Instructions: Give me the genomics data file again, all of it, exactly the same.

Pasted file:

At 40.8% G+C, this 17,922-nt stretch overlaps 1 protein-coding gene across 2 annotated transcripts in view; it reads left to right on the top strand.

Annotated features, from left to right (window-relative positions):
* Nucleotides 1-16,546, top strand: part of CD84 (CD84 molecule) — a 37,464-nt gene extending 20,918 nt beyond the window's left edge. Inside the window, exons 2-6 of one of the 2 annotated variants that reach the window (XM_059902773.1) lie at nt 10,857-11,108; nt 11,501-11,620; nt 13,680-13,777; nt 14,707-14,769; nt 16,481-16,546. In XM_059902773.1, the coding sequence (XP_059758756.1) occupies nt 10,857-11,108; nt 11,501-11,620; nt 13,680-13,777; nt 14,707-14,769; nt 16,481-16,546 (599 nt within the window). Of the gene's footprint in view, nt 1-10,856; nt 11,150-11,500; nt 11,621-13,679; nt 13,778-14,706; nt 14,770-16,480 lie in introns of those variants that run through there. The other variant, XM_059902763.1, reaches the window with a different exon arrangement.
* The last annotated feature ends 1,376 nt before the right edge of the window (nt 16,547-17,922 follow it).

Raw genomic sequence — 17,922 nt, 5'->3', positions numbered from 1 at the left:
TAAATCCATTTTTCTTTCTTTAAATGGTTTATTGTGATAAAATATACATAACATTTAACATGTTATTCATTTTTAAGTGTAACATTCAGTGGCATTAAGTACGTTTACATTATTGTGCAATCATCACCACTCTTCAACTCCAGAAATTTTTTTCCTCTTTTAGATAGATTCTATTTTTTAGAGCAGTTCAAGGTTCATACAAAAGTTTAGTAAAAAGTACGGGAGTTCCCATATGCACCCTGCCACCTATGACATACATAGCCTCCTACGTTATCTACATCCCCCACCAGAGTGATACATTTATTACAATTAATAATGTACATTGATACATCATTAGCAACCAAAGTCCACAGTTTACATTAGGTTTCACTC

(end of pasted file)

At 40.8% G+C, this 17,922-nt stretch overlaps 1 protein-coding gene across 2 annotated transcripts in view; it reads left to right on the top strand.

Annotated features, from left to right (window-relative positions):
* Nucleotides 1-16,546, top strand: part of CD84 (CD84 molecule) — a 37,464-nt gene extending 20,918 nt beyond the window's left edge. Inside the window, exons 2-6 of one of the 2 annotated variants that reach the window (XM_059902773.1) lie at nt 10,857-11,108; nt 11,501-11,620; nt 13,680-13,777; nt 14,707-14,769; nt 16,481-16,546. In XM_059902773.1, the coding sequence (XP_059758756.1) occupies nt 10,857-11,108; nt 11,501-11,620; nt 13,680-13,777; nt 14,707-14,769; nt 16,481-16,546 (599 nt within the window). Of the gene's footprint in view, nt 1-10,856; nt 11,150-11,500; nt 11,621-13,679; nt 13,778-14,706; nt 14,770-16,480 lie in introns of those variants that run through there. The other variant, XM_059902763.1, reaches the window with a different exon arrangement.
* The last annotated feature ends 1,376 nt before the right edge of the window (nt 16,547-17,922 follow it).

Raw genomic sequence — 17,922 nt, 5'->3', positions numbered from 1 at the left:
TAAATCCATTTTTCTTTCTTTAAATGGTTTATTGTGATAAAATATACATAACATTTAACATGTTATTCATTTTTAAGTGTAACATTCAGTGGCATTAAGTACGTTTACATTATTGTGCAATCATCACCACTCTTCAACTCCAGAAATTTTTTTCCTCTTTTAGATAGATTCTATTTTTTAGAGCAGTTCAAGGTTCATACAAAAGTTTAGTAAAAAGTACGGGAGTTCCCATATGCACCCTGCCACCTATGACATACATAGCCTCCTACGTTATCTACATCCCCCACCAGAGTGATACATTTATTACAATTAATAATGTACATTGATACATCATTAGCAACCAAAGTCCACAGTTTACATTAGGTTTCACTC